The frame 20 is adapted to removably support the cassettes 26 thereon. The cassettes 26 are well known in the art, such as cassettes that hold thirteen or twenty-six semiconductor wafers. The frame 20 is fixedly attached to the front ends of the load locks 12. The car 22 is movably mounted on the track area 21 of the frame to move or roll between positions B and C along pathway A. A car drive mechanism 23 drivingly connects the car to the frame 20 to controllably move the car 22 to different positions along the track area 21. One such car drive mechanism is described in U.S. patent application Ser. No. 08/891,523, filed Jul. 11, 1997 entitled "Robot Arm Relocation System" which is hereby incorporated by reference in its entirety. In alternate embodiments other types of robot arm relocation systems could be used or, alternately, the robot arm could be rotatably mounted on a single axis of rotation, such as inside the main substrate transport chamber of the substrate processing device 14.
The robot 24 is mounted to the car 22. Thus, the robot 24 moves with the car 22. The robot 24 generally comprises a movable arm assembly 25 and a drive system 27. The drive system 27 is connected to the movable arm assembly 25 to operably extend and retract the arm assembly 25. The arm assembly 25 is shown in a retracted position in FIG. 1. When the arm assembly 25 is extended it can have its end effector positioned inside the load locks 12 or cassettes 26 to pick-up or drop-off a substrate. In the embodiment shown, the arm assembly is a scara arm assembly, such as disclosed in U.S. Pat. No. 5,431,529 or U.S. Pat. No. 5,765,983 which are hereby incorporated by reference in their entireties. The arm assembly 25 has three arm sections connected in series including an upper arm 31, a forearm 32, and an extended wrist 34. The upper arm 31 is connected to the drive system 27. The extended wrist 34 is connected to the upper arm 31 by the forearm 32 and includes an end effector section at its distal end.
Referring also to FIG. 2, the extended wrist 34 is articularably mounted at its proximal end 36 to the forearm 32. The wrist 34 has an end effector 40 at its distal end 38. The end effector 40 is used to capture a substrate S and hold the substrate to the wrist 34 when moving the substrate. The arm assembly 25 is articulated to insert the end effector 40 into a cassette 26 to capture the substrate thereon. With the substrate held by the end effector 40, the arm assembly 25 is articulated to withdraw the substrate from the corresponding cassette 26. The robot 24 is then moved by traversing the car 22 to an appropriate position. The transport arm assembly is also again articulated to insert the end effector 40 with the substrate thereon into a load lock 12 and the substrate is released from the hold of the end effector 40. The above sequence is reversed when returning the substrate from the load lock 12 to a cassette.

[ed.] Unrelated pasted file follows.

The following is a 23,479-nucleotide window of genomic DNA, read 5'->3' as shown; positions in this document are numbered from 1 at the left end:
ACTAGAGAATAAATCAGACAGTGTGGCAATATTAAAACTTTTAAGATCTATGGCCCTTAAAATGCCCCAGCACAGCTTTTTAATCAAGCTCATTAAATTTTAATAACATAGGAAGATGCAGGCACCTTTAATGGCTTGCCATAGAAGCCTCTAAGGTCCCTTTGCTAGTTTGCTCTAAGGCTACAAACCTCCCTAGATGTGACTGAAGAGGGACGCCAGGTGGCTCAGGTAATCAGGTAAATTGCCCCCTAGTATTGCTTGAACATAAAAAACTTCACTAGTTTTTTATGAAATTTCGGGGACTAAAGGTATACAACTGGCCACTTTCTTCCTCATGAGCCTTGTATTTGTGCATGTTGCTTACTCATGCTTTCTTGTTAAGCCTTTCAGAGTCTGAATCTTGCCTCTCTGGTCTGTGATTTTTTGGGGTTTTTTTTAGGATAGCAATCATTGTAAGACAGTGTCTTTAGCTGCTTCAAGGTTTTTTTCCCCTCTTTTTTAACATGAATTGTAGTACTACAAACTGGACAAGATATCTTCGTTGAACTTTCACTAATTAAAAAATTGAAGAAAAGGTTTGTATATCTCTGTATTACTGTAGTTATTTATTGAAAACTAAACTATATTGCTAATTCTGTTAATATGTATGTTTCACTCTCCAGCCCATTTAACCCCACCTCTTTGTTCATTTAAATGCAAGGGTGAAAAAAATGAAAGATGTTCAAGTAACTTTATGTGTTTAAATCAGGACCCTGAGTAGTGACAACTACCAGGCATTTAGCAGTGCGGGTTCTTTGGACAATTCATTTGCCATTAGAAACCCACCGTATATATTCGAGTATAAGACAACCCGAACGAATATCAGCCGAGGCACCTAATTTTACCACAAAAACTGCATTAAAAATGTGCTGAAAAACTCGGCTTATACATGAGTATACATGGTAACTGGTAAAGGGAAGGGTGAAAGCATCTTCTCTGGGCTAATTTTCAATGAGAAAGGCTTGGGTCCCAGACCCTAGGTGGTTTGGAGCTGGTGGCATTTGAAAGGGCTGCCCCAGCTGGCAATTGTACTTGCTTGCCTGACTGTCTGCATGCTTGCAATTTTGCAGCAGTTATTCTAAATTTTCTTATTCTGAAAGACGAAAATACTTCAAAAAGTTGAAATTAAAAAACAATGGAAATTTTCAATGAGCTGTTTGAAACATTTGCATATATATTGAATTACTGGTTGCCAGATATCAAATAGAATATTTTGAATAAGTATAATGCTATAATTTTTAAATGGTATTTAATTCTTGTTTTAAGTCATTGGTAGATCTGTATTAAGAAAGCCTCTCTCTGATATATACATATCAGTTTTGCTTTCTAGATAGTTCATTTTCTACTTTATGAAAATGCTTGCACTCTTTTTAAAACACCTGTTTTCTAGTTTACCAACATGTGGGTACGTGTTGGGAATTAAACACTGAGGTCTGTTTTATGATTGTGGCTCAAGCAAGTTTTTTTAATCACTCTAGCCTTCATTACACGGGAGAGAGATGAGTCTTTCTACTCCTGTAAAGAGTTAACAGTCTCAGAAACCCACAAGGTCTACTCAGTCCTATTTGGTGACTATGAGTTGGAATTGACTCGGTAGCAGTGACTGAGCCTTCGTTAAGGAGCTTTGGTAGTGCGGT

The apparatus 10 has a substrate aligner adapted to align the substrate orientation relative to the arm assembly 25 while the substrate is being moved by the arm assembly 25 between the cassettes 26 and the load locks 12. The substrate aligner 42 includes a rotatable surface 44, a drive system 46, an encoder 48 and a sensor 50. The substrate aligner is controlled by a computer controller 52 (see FIG. 1). The rotatable surface 44 is incorporated into the end effector 40 and supports the substrate when it is held by the end effector 40 as shown in FIG. 2. In the preferred embodiment, the rotatable surface 44 forms a rotatable vacuum chuck which is part of the end effector 40. In alternate embodiments, the rotatable surface may have any other suitable form adapted to fixedly hold the substrate.
The drive system 46 is used to rotate the rotatable surface 44. The drive system 46 comprises a motor 54 and transmission 56 connecting the motor 54 to the rotatable surface 44, to rotate the surface 44. In the preferred embodiment, the motor 54 is a servomotor. The motor 54 is located at the joint 60 between wrist 34 and the forearm 32. The transmission 56 which transfers the power from the motor 54 to the rotatable surface 44 is a substantially zero slip belt transmission, such as a toothed belt. In alternate embodiments, any suitable motor and transmission combination may be used to rotate the rotatable surface 44 For example, the motor may directly drive the rotatable surface without a belt or shaft transmission. Alternatively, the transmission may include a hydraulic drive system.
The encoder 48 is used to determine the rotational position of the rotatable surface 44. In the preferred embodiment the encoder 48 is mounted on the motor 54. Any suitable type of motor encoder may be used. In alternate embodiments the encoder may be mounted at the rotatable surface 44, or there may not be an encoder. The sensor 50 is mounted on the wrist 34 to detect the position of the substrates held by the end effector 40. The sensor 50 is located on the wrist so that, when the substrate is held by the rotatable surface 44, a portion of the substrate can be located over the sensor 50.